Many other authors have built on the haunted universe Lovecraft suggested. Here in Phoenix, H.P Lovecraft’s Birthday was a performance art event for many years, held at various venues. I took part in these shows, doing readings of a series of short stories I wrote, my contributions to the Lovecraftian Mythos.

These stories are collected in an ebook available on Amazon. The Cthulhu Blues and Other Stories.

My wife and I made a book trailer for it, which had us shrieking – with laughter.

The painting currently on the cover is a Lovecraft inspired painting I made in 2001; “Tendrils of the Dreamer.” However, when Michele Bledsoe and I first conceived the book, I decided I was going to create a new painting for the cover design.

I was going to produce a portrait of the character Blind Mugwump Johnson, the mysterious and sinister Delta blues singer. I started right away. However, as Michele assembled the e-book, I couldn’t get the painting right. It happens sometimes. Here is an earlier version, long before I quit working on it:

 

I covered this base coat with purples and unbleached titanium and then piled on more green, and redrew the mouth. It just wasn’t happening. Rather than delay the book, we went with another image, and the work in progress hung on the wall of our studio for months, unfinished.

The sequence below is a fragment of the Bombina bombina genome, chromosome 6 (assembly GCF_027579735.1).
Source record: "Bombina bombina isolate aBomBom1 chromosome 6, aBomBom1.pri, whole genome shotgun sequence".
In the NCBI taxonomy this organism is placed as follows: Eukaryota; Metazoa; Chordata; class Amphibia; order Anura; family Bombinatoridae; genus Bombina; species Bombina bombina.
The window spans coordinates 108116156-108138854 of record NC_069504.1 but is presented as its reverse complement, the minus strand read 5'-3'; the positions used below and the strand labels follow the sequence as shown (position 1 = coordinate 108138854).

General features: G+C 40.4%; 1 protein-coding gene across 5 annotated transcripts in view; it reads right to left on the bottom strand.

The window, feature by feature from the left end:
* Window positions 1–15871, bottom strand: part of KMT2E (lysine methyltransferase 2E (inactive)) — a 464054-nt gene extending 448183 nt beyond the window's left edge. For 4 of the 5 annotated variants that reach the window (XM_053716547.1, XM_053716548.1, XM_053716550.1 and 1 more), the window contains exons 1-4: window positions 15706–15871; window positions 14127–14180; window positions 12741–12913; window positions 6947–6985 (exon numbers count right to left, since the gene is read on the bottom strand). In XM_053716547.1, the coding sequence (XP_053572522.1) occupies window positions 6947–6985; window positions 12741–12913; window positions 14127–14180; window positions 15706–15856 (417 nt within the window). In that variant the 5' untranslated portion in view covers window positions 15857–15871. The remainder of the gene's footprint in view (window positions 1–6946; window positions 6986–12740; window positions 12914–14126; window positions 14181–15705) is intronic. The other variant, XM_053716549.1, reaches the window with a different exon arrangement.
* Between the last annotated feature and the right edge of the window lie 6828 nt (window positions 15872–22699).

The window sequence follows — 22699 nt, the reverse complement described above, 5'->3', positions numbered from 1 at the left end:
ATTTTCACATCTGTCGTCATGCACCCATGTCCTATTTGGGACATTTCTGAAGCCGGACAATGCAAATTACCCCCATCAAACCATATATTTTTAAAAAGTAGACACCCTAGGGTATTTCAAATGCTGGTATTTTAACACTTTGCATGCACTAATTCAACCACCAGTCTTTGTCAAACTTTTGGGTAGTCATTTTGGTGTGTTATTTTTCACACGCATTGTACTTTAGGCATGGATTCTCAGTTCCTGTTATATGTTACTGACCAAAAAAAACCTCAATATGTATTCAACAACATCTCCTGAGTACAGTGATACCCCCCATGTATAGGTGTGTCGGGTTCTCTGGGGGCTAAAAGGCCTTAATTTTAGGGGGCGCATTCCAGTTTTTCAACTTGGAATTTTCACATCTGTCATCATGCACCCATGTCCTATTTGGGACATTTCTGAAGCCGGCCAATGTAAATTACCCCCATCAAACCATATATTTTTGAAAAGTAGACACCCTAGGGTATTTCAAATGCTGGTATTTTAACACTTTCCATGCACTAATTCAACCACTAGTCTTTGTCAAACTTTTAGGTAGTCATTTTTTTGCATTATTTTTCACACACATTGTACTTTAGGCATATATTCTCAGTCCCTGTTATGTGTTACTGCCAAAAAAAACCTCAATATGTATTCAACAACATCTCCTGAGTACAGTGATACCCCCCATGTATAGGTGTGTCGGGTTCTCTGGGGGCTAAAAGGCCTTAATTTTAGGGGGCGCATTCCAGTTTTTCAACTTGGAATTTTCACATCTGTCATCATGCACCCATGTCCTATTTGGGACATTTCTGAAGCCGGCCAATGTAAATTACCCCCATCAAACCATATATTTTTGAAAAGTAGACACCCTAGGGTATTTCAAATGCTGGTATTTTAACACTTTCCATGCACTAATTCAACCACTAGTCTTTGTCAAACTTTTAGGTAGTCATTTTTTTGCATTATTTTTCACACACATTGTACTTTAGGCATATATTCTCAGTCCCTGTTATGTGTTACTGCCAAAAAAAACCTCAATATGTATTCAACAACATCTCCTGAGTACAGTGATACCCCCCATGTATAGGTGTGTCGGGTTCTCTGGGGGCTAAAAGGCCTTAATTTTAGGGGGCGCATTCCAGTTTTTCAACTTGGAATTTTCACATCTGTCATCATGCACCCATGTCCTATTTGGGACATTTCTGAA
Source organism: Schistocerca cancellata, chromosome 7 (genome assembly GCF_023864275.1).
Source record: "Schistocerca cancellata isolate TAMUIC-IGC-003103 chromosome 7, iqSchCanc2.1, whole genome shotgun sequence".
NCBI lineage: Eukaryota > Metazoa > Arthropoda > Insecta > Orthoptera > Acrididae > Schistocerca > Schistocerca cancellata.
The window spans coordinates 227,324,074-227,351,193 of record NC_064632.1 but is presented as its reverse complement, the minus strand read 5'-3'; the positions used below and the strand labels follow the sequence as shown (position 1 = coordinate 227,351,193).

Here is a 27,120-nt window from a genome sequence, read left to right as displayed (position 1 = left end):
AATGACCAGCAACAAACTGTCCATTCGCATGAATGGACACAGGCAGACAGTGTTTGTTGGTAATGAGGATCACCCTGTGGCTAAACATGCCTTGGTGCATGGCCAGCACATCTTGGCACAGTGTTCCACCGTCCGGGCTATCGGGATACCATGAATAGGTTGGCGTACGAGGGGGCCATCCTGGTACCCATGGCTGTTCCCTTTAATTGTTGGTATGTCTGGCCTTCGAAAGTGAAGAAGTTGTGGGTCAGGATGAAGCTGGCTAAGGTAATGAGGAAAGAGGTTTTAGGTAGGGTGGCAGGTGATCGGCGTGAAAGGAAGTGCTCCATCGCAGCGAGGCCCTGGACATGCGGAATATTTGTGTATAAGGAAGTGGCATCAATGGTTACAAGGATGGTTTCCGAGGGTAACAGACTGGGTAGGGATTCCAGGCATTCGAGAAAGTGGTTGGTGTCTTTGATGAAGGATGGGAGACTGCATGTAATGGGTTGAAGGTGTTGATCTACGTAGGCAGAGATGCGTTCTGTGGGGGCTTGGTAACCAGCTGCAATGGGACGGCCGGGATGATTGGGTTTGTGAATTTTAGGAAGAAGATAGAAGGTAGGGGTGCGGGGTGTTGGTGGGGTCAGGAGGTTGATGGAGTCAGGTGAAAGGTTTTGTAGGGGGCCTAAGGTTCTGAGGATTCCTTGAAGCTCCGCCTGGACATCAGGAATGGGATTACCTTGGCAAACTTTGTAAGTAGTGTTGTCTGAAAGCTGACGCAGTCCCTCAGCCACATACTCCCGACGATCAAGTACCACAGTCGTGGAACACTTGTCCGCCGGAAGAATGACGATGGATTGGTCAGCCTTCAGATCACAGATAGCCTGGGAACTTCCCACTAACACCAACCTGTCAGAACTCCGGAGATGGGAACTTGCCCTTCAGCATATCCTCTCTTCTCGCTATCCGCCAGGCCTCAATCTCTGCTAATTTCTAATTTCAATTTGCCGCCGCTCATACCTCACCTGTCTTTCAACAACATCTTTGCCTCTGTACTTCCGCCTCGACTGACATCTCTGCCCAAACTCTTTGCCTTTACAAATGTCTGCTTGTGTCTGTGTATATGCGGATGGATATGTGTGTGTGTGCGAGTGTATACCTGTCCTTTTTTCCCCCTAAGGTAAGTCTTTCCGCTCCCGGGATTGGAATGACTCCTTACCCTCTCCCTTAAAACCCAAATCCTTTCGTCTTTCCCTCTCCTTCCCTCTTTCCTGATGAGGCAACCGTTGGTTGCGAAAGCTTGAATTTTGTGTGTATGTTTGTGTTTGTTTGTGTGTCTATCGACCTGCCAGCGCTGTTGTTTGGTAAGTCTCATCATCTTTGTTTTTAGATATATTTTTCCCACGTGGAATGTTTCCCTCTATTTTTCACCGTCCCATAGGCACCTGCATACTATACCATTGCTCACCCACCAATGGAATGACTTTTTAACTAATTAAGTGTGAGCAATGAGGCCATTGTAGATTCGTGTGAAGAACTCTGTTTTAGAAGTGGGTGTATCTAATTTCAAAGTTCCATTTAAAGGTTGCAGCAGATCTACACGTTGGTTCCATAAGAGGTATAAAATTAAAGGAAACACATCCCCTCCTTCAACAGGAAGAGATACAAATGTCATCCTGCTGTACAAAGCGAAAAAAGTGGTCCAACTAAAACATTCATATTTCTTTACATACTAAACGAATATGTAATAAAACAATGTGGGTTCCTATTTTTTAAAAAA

Recently Michele and I started collaborating on paintings. After we finished our first one, she had another idea of how we could share a work. She asked if she could put her hand to finishing “Blind Mugwump Johnson.” She didn’t want to change it, just tweak it a little. I loved the idea.

She brought it to a wonderful resolution. With a light touch, she brought substance and subtlety to the image, and made it complete.

My next book is going to be “Remodern America: How the Renewal of the Arts Will Change the Course of Western Civilization.”  We are in the final editing stages now, we want it out this summer if possible.

But once that’s all complete, I look forward to returning to the shadowy depths spawned by Lovecraft, and discovering some more stories to tell about them.

 

 

COMMENTARY: Jeff Koons and the Establishment Art World’s Condescending Cult

 

Play D’oh! A Jeff Koons Pile of “Art” 

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“It’s a commercial world, and morality is based generally around economics, and that’s taking place in the art gallery.”